By DENISE A. RAYMO and JOE LoTEMPLIO
---- — NORTH BANGOR — Republican Party gubernatorial candidate Rob Astorino said he’d repeal the SAFE Act, entice businesses from neighboring states and encourage natural-gas fracking.
The Westchester County executive also said he would lower property taxes, build a collaborative relationship on land-claim issues with the St. Regis Mohawk Tribe and give counties more control over Medicaid if he is elected.
Astorino made a swing through upstate this week with planned stops in Syracuse, Watertown, Potsdam, Massena, Saranac Lake, Lake Placid, Malone and Plattsburgh.
He met for an hour with about 20 people at the Bangor Fire Station in North Bangor on Tuesday and said he needs their help to win since the North Country’s political leaning is predominantly Democrat.
Astorino encouraged them to follow him on Twitter and Facebook and to donate to his campaign against incumbent Gov. Andrew Cuomo.
“We’re not going to give him a run for his money, we’re going to run him out of town,” the candidate said, adding the state is losing among many economic and social indicators.
‘CULTURE OF CORRUPTION’
“We have the highest taxes, 40 percent more than the national average and an outflow of people,” Astorino said. “The Democratic Assembly has a disgusting culture of corruption, and the U.S. Attorney is starting to investigate the governor’s role in all of this.
“We are the laughingstock in many ways,” he continued. “We’re blessed with natural-gas shales, but the governor, for purely political reasons, has not allowed the state to safely explore natural gas. It would add billions to New York state and add jobs like it did in Pennsylvania.”
He called the Start-Up NY campaign “a gimmick” and said it is too restrictive to do any real good for businesses.
‘A LEAST A YELLOW LIGHT’
Keith Wells of Saranac Lake said the North Country needs to attract businesses that will bring high-paying jobs to boost the entire economy and wanted to know how Astorino would bring that about.
“Let’s compete against our neighbors,” the candidate said, describing a two-prong strategy that includes vying with states adjacent to New York.
“You have a workforce that wants to work and a great educational system and private colleges, but we’re doing everything to be a stop sign (for business).
“At least, let’s be a yellow light, he said. “Businesses would love to be here in New York and a part of its business.”
The next step, Astorino said, is to compete “with Florida and the Carolinas and even Michigan, which has understood it needs to change to compete.”
SAFE ACT OPPONENT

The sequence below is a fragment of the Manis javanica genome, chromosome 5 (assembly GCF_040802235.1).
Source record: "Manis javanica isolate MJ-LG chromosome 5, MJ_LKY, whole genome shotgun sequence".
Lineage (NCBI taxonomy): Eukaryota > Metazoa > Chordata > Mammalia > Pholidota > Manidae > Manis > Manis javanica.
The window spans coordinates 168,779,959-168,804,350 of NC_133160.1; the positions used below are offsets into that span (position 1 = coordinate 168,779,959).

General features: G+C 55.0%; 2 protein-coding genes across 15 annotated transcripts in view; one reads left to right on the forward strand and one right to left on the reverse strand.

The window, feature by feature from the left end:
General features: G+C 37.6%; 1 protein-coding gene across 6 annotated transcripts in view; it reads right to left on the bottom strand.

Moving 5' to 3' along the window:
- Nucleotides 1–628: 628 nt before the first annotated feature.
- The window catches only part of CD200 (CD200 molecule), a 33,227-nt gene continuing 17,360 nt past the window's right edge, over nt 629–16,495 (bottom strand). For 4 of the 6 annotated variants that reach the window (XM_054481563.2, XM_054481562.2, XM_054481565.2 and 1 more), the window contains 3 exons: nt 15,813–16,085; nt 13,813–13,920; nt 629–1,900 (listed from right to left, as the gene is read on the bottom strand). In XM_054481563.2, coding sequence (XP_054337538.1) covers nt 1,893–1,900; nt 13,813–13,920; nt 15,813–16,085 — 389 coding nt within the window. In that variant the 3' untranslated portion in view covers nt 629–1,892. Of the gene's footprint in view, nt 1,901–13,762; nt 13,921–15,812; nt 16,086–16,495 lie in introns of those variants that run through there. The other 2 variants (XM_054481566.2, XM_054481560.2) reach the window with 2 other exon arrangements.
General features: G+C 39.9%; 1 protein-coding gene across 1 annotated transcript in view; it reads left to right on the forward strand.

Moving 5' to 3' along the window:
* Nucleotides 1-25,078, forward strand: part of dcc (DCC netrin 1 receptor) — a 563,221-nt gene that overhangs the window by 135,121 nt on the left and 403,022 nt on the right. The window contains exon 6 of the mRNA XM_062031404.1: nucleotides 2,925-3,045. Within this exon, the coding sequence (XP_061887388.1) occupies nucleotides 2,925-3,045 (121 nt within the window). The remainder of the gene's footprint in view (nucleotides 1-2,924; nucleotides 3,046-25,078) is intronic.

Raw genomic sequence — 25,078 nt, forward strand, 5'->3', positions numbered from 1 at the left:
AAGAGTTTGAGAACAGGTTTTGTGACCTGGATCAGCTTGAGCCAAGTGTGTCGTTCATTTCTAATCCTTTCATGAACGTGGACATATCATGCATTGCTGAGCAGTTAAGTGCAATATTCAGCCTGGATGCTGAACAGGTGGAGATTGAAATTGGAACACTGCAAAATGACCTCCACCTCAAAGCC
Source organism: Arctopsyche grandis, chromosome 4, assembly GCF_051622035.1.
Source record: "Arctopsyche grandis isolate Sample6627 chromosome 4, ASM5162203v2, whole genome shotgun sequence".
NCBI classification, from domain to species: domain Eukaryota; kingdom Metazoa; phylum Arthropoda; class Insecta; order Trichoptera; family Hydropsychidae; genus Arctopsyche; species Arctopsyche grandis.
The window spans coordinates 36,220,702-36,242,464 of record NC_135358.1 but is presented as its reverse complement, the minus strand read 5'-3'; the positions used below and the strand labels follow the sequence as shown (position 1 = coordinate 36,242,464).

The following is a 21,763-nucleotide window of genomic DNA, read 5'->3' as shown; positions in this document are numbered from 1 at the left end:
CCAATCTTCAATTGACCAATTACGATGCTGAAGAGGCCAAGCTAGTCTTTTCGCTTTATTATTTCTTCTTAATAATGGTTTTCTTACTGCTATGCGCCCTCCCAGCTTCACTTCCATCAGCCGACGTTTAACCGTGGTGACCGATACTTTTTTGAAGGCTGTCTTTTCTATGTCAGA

Astorino said that, if elected, he would repeal the Safe Ammunition and Firearms Enforcement Act (SAFE Act), which he said Cuomo pushed through the State Legislature.
“It turned law-abiding citizens into law-breakers,” he said of the legislation.
He said that if he didn’t get cooperation from the Democratic-led Assembly in overturning it, he would use his veto power to block bills that metropolitan lawmakers want passed until they come to his side of the issue “or de-fund it in the budget process.”
The county executive said he lowered taxes more than 5 percent since he took the job in Westchester County and that the same can be done across the state to save money for property owners.
“It doesn’t matter if it’s Franklin County, St. Lawrence County, Erie County or Westchester, we’re dealing with people who are voting with their feet and moving to a different state where the opportunities are.
“When (Cuomo) came in, he had good intentions, and I was rooting for him,” Astorino said. “But we can’t turn the state around with gimmicks.”
‘WEED OUT WASTE’
He said he’d let counties decide how much to pay in to the Medicaid system since it is one of nine state-mandated programs that a majority of a county’s tax levy is used to fund.
“We need to weed out waste of money that could go to education,” Astorino said. “We have to make hard choices. Let the counties set their own limits.”
He said he has “no problem with casinos, but we’re over-saturated in the Northeast, and they’re all struggling. They will add jobs, but there are other problems they create.”
Astorino said his experiences working with a diverse population in Westchester County can also be applied when dealing with the St. Regis Mohawk Tribe on land-claims issues.
“One of the things we’re able to do is work on collaborations face-to-face, and I’d welcome that with the Indian nations.”